Ever wanted to sail the seas on the Titanic?

Well, you're insane, but you might actually have your chance. 

An Australian tycoon, Clive Palmer, is commissioning the creation of the Titanic II, an almost exact replica of the doomed "unsinkable ship" that sank on April 15, 1912, killing 1,503 people. 

The replica will be about 13 feet wider and two feet longer than the original Titanic in order to fit current ship regulations. The new ship will also be able to carry 2,400 passengers, which is 177 more than the RMS Titanic. 

Unlike the Titanic, which sank after sustaining substantial damage to its hull from an impact with a rather large iceberg, the Titanic II will be equipped with modern navigation and radar systems to avoid making the same mistake twice.

Similarly, the Titanic II will have enough lifeboats for all passengers and crew aboard, rather than enough for the wealthy, the women, and the children... so no worries there.

However, the Titanic II will be divided similarly to the Titanic I, meaning, the Roses of the ship will occupy the first class cabins, while the Jacks will be ticketed to the second and third classes. As long as there's a sick dance floor and band in third class, we'd rather be there than with the hoity toity.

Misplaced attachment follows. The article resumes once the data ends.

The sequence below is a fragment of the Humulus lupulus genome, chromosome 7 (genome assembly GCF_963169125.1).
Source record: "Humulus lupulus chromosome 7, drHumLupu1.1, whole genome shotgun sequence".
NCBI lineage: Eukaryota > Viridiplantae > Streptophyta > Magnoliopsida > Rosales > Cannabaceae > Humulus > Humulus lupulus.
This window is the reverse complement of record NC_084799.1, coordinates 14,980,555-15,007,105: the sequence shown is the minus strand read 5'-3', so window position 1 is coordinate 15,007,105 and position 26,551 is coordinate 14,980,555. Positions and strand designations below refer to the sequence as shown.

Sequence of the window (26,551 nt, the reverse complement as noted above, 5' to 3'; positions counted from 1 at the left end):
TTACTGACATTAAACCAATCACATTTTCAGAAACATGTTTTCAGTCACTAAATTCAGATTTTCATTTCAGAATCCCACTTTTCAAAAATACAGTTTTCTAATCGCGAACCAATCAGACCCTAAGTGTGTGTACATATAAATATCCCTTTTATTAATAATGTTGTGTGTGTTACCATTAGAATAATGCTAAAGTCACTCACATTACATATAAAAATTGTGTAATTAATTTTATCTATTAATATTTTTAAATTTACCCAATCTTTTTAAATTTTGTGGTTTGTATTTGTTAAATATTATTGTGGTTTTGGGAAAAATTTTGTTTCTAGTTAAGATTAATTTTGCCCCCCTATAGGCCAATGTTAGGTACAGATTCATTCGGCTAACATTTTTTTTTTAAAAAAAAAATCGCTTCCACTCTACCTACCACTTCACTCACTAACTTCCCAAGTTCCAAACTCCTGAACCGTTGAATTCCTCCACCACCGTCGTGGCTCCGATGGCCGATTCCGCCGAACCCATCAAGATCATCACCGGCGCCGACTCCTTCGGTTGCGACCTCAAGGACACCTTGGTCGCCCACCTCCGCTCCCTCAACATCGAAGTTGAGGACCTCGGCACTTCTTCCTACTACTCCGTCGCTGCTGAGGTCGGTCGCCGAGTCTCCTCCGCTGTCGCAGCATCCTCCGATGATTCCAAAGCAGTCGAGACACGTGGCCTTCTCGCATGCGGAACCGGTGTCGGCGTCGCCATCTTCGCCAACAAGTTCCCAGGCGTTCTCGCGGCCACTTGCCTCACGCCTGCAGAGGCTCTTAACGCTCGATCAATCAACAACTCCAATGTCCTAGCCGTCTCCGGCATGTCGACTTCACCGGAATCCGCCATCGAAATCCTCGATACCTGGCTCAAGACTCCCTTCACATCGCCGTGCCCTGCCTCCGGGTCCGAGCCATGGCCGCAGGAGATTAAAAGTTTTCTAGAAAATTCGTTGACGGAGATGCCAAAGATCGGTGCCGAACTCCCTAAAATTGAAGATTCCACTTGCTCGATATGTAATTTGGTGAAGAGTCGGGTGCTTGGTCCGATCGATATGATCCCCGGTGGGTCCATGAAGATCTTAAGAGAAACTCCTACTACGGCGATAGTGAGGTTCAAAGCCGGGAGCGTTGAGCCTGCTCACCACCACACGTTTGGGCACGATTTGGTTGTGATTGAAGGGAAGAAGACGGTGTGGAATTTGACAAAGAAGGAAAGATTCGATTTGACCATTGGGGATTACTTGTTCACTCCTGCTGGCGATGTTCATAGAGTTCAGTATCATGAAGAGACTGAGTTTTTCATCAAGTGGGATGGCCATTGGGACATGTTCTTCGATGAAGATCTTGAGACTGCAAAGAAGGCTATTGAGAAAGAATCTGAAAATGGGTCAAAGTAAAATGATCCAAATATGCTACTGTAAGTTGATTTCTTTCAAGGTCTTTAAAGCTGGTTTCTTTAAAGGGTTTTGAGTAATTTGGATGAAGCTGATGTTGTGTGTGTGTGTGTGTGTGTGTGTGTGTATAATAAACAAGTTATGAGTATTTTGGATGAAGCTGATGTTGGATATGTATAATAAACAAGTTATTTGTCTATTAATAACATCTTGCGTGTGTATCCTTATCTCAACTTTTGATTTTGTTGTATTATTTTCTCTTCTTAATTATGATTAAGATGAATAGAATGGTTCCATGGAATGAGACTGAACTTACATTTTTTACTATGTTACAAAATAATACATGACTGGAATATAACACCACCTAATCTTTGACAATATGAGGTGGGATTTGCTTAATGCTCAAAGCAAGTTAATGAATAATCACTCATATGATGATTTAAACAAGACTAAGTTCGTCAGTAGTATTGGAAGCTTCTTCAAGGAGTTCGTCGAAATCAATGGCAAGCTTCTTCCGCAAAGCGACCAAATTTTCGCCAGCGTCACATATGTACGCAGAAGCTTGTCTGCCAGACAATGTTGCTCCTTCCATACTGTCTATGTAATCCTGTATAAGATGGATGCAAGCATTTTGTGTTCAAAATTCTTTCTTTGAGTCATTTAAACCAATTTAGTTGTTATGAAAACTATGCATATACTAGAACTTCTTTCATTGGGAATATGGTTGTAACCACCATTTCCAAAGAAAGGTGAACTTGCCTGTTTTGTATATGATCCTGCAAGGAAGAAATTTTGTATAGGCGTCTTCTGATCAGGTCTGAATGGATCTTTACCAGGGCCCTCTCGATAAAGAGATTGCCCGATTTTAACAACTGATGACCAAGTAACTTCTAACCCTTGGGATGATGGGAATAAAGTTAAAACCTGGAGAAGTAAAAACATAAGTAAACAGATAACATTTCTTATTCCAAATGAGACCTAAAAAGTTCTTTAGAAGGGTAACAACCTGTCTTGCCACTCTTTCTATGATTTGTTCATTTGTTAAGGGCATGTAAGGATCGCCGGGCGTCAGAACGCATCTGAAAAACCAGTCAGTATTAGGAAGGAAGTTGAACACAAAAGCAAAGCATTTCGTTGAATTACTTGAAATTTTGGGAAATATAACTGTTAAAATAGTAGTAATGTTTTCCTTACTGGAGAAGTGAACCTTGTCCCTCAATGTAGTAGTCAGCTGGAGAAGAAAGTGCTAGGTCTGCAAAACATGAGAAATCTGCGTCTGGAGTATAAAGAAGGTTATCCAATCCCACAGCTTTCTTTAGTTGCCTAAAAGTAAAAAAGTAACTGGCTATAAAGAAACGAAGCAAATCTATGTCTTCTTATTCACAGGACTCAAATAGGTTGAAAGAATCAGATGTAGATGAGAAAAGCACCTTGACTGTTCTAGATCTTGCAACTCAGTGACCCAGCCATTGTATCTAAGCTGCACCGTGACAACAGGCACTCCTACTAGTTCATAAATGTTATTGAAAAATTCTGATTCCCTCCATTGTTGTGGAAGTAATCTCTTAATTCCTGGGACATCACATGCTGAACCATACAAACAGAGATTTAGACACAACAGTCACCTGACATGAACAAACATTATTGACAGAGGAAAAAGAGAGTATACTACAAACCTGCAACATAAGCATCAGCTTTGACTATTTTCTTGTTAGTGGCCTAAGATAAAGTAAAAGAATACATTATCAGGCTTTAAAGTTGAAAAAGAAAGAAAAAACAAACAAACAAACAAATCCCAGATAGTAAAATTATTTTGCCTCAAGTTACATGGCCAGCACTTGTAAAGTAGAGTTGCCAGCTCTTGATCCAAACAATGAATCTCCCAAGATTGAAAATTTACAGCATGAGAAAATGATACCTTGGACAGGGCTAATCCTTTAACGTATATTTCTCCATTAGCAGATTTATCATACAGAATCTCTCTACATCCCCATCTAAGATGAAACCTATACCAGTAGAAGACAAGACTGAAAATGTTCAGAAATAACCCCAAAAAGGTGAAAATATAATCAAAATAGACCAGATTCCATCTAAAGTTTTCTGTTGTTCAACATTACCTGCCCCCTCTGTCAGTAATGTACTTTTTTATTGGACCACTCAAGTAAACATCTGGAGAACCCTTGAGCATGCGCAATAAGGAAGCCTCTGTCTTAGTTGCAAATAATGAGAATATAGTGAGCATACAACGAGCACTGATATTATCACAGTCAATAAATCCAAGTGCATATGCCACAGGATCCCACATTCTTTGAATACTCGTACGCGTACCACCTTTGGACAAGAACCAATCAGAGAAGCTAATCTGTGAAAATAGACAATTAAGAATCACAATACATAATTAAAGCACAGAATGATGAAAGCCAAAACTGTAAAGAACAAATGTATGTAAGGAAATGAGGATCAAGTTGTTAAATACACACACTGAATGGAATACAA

The replica will be complete with a swimming pool, Turkish baths, a grand staircase, smoking rooms, etc. However, there may not be any Televisions/Wi-Fi, so if you're addicted to your iPhone, you may want to rethink your voyage. 


The Titanic II, currently being built by the CSC Jinling Shipyard in Jiangsu, China, will sail in 2018 from China to Dubai, rather than travel the intended course of the ill-fated Titanic. 

While some relatives of passengers who perished on the original Titanic aren't pleased with this recreation, others are offering obscene amounts of money (reportedly offering as much as $900,000) for the chance to sail the open seas on the replica. 

We're pretty sure that we'll be seeing lots of photos of wannabe Rose & Jack's with arms outstretched on the forward of the ship (front), but we're hoping we won't be seeing any "never let go" recreations. 

For the record, there was definitely enough space on that door for Jack. 

Check out some pictures of the replica below.

[via The New York Post]